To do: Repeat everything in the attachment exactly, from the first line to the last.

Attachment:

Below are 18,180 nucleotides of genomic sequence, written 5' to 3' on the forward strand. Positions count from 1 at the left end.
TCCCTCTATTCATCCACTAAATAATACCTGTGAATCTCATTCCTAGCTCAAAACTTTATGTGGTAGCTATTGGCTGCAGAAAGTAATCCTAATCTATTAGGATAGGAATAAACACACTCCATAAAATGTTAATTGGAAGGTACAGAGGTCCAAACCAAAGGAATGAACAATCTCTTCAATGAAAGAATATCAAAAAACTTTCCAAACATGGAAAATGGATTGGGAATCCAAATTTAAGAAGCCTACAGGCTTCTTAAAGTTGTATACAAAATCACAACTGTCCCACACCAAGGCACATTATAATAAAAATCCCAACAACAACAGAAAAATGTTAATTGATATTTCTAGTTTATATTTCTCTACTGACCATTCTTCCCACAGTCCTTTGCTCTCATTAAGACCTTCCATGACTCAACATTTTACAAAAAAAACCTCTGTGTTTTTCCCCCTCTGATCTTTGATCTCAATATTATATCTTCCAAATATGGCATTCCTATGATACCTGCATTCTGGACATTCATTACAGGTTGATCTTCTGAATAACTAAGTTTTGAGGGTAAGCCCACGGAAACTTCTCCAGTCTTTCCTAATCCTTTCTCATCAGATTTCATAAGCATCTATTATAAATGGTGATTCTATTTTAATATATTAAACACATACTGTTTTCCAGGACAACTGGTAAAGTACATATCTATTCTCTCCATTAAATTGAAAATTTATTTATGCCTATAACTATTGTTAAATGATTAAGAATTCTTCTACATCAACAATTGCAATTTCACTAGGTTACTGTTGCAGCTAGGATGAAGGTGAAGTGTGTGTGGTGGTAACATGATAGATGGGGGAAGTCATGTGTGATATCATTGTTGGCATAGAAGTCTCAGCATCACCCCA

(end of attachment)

Below are 18,180 nucleotides of genomic sequence, written 5' to 3' on the forward strand. Positions count from 1 at the left end.
TCCCTCTATTCATCCACTAAATAATACCTGTGAATCTCATTCCTAGCTCAAAACTTTATGTGGTAGCTATTGGCTGCAGAAAGTAATCCTAATCTATTAGGATAGGAATAAACACACTCCATAAAATGTTAATTGGAAGGTACAGAGGTCCAAACCAAAGGAATGAACAATCTCTTCAATGAAAGAATATCAAAAAACTTTCCAAACATGGAAAATGGATTGGGAATCCAAATTTAAGAAGCCTACAGGCTTCTTAAAGTTGTATACAAAATCACAACTGTCCCACACCAAGGCACATTATAATAAAAATCCCAACAACAACAGAAAAATGTTAATTGATATTTCTAGTTTATATTTCTCTACTGACCATTCTTCCCACAGTCCTTTGCTCTCATTAAGACCTTCCATGACTCAACATTTTACAAAAAAAACCTCTGTGTTTTTCCCCCTCTGATCTTTGATCTCAATATTATATCTTCCAAATATGGCATTCCTATGATACCTGCATTCTGGACATTCATTACAGGTTGATCTTCTGAATAACTAAGTTTTGAGGGTAAGCCCACGGAAACTTCTCCAGTCTTTCCTAATCCTTTCTCATCAGATTTCATAAGCATCTATTATAAATGGTGATTCTATTTTAATATATTAAACACATACTGTTTTCCAGGACAACTGGTAAAGTACATATCTATTCTCTCCATTAAATTGAAAATTTATTTATGCCTATAACTATTGTTAAATGATTAAGAATTCTTCTACATCAACAATTGCAATTTCACTAGGTTACTGTTGCAGCTAGGATGAAGGTGAAGTGTGTGTGGTGGTAACATGATAGATGGGGGAAGTCATGTGTGATATCATTGTTGGCATAGAAGTCTCAGCATCACCCCA